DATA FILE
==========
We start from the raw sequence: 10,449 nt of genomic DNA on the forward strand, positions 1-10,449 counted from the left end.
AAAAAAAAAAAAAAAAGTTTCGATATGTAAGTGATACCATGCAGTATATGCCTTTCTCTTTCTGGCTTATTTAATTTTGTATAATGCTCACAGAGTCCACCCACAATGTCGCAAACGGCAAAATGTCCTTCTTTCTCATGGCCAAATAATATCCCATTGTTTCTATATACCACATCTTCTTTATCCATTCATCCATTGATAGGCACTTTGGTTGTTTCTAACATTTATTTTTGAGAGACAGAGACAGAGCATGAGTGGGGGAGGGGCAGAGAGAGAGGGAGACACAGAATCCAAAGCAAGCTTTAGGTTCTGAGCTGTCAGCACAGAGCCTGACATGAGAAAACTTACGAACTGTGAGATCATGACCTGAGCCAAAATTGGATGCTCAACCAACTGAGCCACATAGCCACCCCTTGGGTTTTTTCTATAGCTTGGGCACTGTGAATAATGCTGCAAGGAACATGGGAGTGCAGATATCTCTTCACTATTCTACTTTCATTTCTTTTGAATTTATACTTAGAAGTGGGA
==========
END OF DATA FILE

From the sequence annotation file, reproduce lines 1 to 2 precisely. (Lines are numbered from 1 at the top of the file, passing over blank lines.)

We start from the raw sequence: 10,449 nt of genomic DNA on the forward strand, positions 1-10,449 counted from the left end.
AAAAAAAAAAAAAAAAGTTTCGATATGTAAGTGATACCATGCAGTATATGCCTTTCTCTTTCTGGCTTATTTAATTTTGTATAATGCTCACAGAGTCCACCCACAATGTCGCAAACGGCAAAATGTCCTTCTTTCTCATGGCCAAATAATATCCCATTGTTTCTATATACCACATCTTCTTTATCCATTCATCCATTGATAGGCACTTTGGTTGTTTCTAACATTTATTTTTGAGAGACAGAGACAGAGCATGAGTGGGGGAGGGGCAGAGAGAGAGGGAGACACAGAATCCAAAGCAAGCTTTAGGTTCTGAGCTGTCAGCACAGAGCCTGACATGAGAAAACTTACGAACTGTGAGATCATGACCTGAGCCAAAATTGGATGCTCAACCAACTGAGCCACATAGCCACCCCTTGGGTTTTTTCTATAGCTTGGGCACTGTGAATAATGCTGCAAGGAACATGGGAGTGCAGATATCTCTTCACTATTCTACTTTCATTTCTTTTGAATTTATACTTAGAAGTGGGA